I think that introspection is good, and would rather have missionaries in the MTC who are wondering and contemplating if they have fully reprented than to have missionaries in the field who have grevious and unconfessed sins, some of which they continue to commit. That was too often the case with missionaries in my mission.
    With the number of complaints I have seen from some quarters about the preaching against pornography in genera conference, I think that there is definantly calls to reprentance going out. Also, I clearly remember the time on my mission when Elder Pinegar invited the sister missionaries to leave the room, and then he went into a full force denunciation of the elders for moral sins being committed by some. That was in 2000, so not really long ago.
    Lastly, in response to DB’s comments, from what I have seen it tends to be those who want to remove the designation as sinfulness from homosexuality who object the most loadly and most often to The Miracle of Forgiveness.

  11. Trevor says:

    Our creating rigid definitions on what is official and what is not only demonstrates close mindedness to God’s delivery of revelation to us, for our benefit. I believe the scriptures use the term “divers” or diverse in describing the operations of the Spirit. If a person closes a door to the spirit when receiving revelation from any of the possible methods that revelation can come to us, then that person is effectively “quenching the spirit” and shouting to God that he will not accept truth. The light that person had will begin to fade, unless repented of, until there is nothing but darkness and separation from God. If we refuse to accept truth, where ever it is found, then we will not receive personal revelation of greater knowledge; and that is the whole point of being a priesthood holder, the whole point of being a member of the true Church! To get greater and greater knowledge of God and Christ revealed to us personally because that is eternal life! John 17:3. Anything less, is less than what God desires us to receive. Can we cleave to truth and light and not shrink away?

    One of those methods of receiving revelation is to read the revelations given to General Authorities and communicated by them by word written or spoken. If a bishop (Judge of Israel, Shepard of God’s flock) counsels us to read the Miracle of Forgiveness as a part of our repentance process from some sin, then that is as official as it gets. Bishops have done this in the past, are doing this at present and are encouraged to continue recommending MoF by stake and general authorities. The only unique counsel they give, and they give it consistently, with regard to the MoF is that a person read the last part first (about the atonement) and the first part last (about sins to be repented of). I suppose a person could ignore their bishop and risk arriving at the Judgment Bar unable to explain away why they ignored the righteous counsel of their priesthood leader called and ordained by God, and continued to live a life of sin in whatever degree, instead of submitting to wise counsel and learning how to live righteously during their probation.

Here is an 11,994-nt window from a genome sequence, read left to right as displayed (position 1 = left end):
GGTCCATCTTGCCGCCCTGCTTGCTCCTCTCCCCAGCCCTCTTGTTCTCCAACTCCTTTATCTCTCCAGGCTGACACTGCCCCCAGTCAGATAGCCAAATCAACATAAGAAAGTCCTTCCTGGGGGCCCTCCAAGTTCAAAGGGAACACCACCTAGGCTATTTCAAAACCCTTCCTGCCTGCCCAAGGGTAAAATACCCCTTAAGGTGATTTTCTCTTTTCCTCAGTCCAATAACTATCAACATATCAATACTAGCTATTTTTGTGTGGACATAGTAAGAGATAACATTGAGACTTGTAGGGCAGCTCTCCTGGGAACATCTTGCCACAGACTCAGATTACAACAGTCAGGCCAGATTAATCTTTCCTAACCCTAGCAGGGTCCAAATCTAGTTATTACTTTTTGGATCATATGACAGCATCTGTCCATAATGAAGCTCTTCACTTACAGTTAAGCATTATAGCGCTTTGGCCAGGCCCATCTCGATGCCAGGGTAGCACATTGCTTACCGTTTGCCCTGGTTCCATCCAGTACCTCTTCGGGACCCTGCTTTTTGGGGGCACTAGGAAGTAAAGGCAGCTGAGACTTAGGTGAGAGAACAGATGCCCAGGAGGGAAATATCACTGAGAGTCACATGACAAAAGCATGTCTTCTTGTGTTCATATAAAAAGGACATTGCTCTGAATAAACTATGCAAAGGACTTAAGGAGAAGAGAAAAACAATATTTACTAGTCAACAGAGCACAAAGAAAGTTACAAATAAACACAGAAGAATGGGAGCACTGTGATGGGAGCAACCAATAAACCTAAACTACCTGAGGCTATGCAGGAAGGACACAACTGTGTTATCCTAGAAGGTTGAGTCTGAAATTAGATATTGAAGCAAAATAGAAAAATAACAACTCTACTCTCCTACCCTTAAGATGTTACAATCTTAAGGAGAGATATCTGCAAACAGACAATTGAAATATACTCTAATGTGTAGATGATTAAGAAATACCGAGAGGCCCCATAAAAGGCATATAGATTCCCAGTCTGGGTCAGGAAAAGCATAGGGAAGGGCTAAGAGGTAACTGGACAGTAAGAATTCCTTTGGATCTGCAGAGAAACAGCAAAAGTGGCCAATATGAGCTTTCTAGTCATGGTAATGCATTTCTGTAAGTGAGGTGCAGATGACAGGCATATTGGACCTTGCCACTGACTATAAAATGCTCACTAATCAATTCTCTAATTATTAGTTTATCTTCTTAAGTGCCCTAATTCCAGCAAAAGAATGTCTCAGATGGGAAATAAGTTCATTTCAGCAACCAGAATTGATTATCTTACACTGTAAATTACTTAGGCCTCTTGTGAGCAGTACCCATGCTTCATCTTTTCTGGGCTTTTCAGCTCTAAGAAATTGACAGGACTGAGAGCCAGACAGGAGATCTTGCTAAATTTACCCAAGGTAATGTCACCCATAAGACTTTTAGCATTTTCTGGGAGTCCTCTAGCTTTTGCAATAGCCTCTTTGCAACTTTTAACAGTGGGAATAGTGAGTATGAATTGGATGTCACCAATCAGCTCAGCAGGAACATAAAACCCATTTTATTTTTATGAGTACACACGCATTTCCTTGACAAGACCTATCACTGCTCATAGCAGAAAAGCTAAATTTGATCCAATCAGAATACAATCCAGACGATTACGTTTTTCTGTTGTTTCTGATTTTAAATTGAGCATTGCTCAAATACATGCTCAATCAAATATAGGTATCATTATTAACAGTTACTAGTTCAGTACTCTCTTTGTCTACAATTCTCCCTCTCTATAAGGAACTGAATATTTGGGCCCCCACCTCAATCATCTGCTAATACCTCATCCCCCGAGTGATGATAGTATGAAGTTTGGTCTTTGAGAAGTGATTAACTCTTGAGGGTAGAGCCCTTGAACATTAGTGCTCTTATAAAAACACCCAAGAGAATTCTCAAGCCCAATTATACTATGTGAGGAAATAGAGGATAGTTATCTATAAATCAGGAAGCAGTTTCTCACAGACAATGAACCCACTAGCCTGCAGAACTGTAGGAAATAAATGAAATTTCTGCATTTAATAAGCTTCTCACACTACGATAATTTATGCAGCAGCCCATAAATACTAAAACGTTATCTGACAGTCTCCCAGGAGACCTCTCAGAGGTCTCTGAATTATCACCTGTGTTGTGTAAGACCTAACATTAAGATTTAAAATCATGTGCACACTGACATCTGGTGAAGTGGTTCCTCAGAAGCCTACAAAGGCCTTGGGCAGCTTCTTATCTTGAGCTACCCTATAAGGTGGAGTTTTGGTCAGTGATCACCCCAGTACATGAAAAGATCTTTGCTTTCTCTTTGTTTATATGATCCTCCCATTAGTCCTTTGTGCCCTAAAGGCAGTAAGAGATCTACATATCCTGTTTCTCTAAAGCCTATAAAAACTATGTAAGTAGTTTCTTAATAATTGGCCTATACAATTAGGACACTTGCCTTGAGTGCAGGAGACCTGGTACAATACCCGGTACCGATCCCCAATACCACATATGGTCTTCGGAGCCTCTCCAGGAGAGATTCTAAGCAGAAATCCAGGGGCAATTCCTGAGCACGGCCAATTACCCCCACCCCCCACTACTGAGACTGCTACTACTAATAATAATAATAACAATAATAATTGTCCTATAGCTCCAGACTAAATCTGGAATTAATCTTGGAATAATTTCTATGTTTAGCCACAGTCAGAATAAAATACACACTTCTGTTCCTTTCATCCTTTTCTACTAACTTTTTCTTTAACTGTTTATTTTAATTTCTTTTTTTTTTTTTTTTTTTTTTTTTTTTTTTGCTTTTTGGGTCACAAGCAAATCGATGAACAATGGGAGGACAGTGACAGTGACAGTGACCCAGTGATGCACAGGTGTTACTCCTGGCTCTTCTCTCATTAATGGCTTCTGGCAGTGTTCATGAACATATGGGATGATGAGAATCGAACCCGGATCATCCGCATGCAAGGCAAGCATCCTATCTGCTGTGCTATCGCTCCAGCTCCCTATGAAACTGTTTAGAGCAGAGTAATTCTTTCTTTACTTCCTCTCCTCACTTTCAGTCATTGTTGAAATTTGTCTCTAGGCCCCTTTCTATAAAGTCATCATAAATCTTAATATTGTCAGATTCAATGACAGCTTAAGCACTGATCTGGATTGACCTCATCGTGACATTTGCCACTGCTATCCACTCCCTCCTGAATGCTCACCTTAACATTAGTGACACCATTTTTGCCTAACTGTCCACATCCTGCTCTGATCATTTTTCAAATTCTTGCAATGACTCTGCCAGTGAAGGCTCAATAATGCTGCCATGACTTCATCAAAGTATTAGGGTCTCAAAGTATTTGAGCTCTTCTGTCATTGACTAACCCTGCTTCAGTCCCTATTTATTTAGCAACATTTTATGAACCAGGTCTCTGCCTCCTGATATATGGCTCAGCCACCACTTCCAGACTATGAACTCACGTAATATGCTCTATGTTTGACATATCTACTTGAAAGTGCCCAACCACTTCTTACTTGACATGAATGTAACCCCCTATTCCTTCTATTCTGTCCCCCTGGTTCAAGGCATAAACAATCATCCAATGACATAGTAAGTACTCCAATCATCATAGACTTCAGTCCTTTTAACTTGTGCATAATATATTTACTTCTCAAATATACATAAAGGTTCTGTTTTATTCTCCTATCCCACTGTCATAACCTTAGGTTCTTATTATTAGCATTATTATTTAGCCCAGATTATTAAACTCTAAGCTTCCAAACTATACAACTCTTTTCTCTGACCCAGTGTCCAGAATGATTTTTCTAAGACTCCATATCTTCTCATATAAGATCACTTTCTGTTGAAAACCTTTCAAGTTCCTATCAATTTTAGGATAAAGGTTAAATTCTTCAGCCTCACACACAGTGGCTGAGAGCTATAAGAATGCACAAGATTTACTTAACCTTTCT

Goldarn: Using your definition of “official doctrine” you would be allowed to disregard all the general conference talks ever given since the restoration (excluding the few that actually made it into the Doctrine and Covenants) How many talks do the apostles and prophets need to give on how the true Church of Jesus Christ has, and always will have, an open cannon of scripture. Moses 1: 4 “for my works are without end, and also my words, for they never cease.” And how many times will you sustain the general authorities as “prophets, seers and REVELATORS” before you decided to accept them as such?

  12. Goldarn says: